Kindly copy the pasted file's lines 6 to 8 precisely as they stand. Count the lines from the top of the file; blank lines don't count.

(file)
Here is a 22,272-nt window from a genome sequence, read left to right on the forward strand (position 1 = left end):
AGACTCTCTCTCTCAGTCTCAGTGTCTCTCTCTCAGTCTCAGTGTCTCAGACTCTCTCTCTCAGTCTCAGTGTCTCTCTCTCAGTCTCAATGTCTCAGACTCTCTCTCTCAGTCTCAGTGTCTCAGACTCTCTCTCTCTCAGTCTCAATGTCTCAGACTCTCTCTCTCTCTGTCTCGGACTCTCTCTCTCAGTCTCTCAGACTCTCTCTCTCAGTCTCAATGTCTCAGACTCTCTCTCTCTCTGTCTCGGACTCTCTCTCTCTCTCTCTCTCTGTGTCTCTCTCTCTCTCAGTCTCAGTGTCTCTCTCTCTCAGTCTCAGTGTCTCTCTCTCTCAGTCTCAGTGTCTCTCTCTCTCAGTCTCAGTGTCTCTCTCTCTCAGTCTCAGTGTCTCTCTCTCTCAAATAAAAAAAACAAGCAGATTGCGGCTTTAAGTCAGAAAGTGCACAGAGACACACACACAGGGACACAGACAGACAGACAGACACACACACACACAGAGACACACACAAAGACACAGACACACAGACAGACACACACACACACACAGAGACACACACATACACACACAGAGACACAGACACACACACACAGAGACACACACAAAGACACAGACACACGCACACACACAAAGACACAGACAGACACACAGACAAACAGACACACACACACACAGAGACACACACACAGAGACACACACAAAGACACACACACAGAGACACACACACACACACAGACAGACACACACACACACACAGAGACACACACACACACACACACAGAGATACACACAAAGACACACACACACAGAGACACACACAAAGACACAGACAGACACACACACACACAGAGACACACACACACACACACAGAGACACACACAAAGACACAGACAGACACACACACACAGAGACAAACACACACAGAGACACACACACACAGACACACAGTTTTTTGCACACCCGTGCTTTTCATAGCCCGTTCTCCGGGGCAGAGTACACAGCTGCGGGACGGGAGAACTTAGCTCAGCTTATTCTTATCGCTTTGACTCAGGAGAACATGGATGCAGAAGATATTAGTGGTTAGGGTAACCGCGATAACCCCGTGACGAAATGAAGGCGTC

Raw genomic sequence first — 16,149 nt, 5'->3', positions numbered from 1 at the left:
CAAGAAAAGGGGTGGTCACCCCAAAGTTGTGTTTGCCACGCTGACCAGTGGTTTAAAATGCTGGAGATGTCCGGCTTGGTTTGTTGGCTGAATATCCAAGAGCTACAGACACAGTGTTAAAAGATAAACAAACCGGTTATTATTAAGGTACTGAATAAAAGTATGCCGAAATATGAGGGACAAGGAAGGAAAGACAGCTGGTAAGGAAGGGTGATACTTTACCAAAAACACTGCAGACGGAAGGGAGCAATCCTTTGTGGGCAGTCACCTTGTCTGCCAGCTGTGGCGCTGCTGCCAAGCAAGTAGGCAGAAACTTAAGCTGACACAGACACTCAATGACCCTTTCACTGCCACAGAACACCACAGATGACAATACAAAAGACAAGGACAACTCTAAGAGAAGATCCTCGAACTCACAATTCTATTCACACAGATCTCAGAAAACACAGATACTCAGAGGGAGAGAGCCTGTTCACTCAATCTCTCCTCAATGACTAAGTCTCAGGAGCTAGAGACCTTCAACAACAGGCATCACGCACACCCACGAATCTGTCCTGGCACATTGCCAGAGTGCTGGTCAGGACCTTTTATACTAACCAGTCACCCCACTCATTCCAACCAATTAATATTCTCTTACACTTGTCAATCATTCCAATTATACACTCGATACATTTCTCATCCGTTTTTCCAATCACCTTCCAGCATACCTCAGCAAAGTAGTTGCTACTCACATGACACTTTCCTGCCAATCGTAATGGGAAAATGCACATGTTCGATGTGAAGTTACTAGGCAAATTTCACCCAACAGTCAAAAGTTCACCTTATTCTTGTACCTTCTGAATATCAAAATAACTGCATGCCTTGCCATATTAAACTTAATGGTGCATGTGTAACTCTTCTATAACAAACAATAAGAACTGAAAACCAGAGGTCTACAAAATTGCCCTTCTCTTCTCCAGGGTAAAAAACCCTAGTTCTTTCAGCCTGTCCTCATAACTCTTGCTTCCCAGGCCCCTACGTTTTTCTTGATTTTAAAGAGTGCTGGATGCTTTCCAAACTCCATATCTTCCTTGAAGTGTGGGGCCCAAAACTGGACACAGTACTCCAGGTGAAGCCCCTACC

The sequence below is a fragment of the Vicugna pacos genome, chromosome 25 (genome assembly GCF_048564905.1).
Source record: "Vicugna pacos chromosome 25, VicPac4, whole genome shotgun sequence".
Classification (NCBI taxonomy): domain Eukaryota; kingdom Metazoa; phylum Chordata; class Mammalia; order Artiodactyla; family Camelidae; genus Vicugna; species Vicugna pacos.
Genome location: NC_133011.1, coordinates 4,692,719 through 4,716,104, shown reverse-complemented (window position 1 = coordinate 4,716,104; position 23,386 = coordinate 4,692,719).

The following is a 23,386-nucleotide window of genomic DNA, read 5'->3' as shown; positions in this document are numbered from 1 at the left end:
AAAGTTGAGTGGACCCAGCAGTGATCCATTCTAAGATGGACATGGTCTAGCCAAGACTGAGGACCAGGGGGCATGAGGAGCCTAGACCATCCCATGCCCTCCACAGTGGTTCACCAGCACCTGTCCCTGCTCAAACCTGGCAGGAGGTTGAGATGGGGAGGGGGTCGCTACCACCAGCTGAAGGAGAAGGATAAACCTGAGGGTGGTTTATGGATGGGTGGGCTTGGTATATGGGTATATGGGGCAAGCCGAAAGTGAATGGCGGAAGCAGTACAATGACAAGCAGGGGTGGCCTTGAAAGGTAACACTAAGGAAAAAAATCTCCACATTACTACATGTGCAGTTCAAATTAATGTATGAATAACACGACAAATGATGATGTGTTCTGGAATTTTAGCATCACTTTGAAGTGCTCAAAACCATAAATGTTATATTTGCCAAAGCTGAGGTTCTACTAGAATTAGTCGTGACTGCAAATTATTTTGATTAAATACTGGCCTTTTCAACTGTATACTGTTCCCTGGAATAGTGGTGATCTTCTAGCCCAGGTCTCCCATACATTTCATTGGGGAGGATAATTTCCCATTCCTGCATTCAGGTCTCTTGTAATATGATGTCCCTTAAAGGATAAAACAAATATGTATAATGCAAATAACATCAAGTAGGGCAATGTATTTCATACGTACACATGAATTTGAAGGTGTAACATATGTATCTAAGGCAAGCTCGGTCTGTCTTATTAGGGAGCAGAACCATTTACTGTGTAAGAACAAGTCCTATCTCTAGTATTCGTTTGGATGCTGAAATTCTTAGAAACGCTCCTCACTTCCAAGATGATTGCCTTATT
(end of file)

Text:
Source record: "Vicugna pacos chromosome 25, VicPac4, whole genome shotgun sequence".
Classification (NCBI taxonomy): domain Eukaryota; kingdom Metazoa; phylum Chordata; class Mammalia; order Artiodactyla; family Camelidae; genus Vicugna; species Vicugna pacos.
Genome location: NC_133011.1, coordinates 4,692,719 through 4,716,104, shown reverse-complemented (window position 1 = coordinate 4,716,104; position 23,386 = coordinate 4,692,719).